Nutritionally speaking, fish is a great catch for kids: The omega 3's in fatty fishes like salmon have brain-boosting power, and some varieties are rich in vitamin D, which experts are urging everyone to get more of. Plus, the American Academy of Pediatrics says fish is fine for kids under a year old. In fact, a new study has found that babies who eat fish before 9 months have a reduced risk of developing eczema. Of course, you'll want to skip ones that are high in mercury (swordfish, shark, tilefish, king mackerel, and white albacore tuna), but barring those, the ocean is yours! How to bring out the seafood lover in your child:
1. Be super-picky when it comes to bones. Just one stray can be irreversibly "ewwww"-inspiring for some kids (not to mention potentially dangerous).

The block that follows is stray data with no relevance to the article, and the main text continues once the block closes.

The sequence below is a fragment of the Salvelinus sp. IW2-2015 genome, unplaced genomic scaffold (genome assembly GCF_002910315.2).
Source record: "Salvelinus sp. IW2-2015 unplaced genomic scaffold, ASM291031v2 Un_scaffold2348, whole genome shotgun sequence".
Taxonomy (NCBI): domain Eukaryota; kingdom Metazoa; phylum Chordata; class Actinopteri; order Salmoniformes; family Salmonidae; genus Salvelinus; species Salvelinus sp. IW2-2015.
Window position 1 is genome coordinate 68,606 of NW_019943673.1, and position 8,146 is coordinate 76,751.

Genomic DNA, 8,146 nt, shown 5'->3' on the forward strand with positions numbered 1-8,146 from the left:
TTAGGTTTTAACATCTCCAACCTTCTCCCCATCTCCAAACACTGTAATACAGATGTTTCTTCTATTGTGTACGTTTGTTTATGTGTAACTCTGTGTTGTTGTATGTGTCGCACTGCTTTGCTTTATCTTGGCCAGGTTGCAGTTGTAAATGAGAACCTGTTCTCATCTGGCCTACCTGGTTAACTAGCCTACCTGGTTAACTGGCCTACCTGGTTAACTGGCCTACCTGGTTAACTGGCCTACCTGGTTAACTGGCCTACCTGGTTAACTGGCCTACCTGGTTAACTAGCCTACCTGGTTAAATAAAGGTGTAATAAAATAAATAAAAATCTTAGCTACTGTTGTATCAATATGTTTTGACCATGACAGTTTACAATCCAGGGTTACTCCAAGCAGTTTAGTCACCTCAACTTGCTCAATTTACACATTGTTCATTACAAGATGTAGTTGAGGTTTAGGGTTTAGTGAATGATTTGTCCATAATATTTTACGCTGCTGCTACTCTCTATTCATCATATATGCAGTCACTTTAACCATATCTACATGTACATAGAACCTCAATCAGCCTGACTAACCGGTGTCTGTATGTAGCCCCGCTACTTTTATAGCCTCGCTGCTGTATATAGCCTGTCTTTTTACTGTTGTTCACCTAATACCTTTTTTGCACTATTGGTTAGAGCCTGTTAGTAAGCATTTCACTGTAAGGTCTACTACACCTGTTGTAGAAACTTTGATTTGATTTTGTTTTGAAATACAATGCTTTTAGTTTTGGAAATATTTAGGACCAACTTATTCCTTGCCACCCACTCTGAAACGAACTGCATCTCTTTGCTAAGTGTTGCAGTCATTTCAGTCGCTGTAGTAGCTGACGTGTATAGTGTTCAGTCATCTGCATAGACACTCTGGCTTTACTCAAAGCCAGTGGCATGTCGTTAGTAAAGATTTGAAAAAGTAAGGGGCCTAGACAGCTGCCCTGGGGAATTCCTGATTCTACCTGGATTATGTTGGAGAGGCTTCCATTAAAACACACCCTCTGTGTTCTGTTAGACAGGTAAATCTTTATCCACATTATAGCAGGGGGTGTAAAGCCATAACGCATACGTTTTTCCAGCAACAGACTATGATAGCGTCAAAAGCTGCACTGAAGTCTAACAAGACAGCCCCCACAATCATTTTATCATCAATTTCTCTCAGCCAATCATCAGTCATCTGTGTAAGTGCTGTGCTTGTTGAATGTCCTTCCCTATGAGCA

2. Keep it moist. Poaching any type of fish, especially white-fleshed ones like flounder and sole, in a little water or broth will allow it to cook thoroughly without drying out, says Annabel Karmel, author of the book Top 100 Baby Purees. Plus, it's easy: Depending on the fish, you can be eating in a few minutes or less!
3. Mix it up. Try this kid-friendly version of a classic Italian tuna ragout from Erin Patterson, founder of Smallbitesonline.com: Drain and dump a can of chunk light tuna (the safer type) into a pot, add your family's fave jarred tomato sauce, heat, and spoon over pasta.
4. Fish the frozen-food aisle. No time to cook? Shop for pre-prepped fish sticks (check labels for baked ones made from whole fish fillets with no fillers), salmon burgers, or marinated fillets that you can just heat and serve. Done!
5. Deem it dippable. Serve up fish sticks or bite-size pieces of those store-bought salmon burgers with ketchup, tartar sauce, honey mustard, or ranch.
6. Sneak it in at snack time. Mix canned wild salmon with mayo or plain Greek yogurt and spread on whole-grain crackers.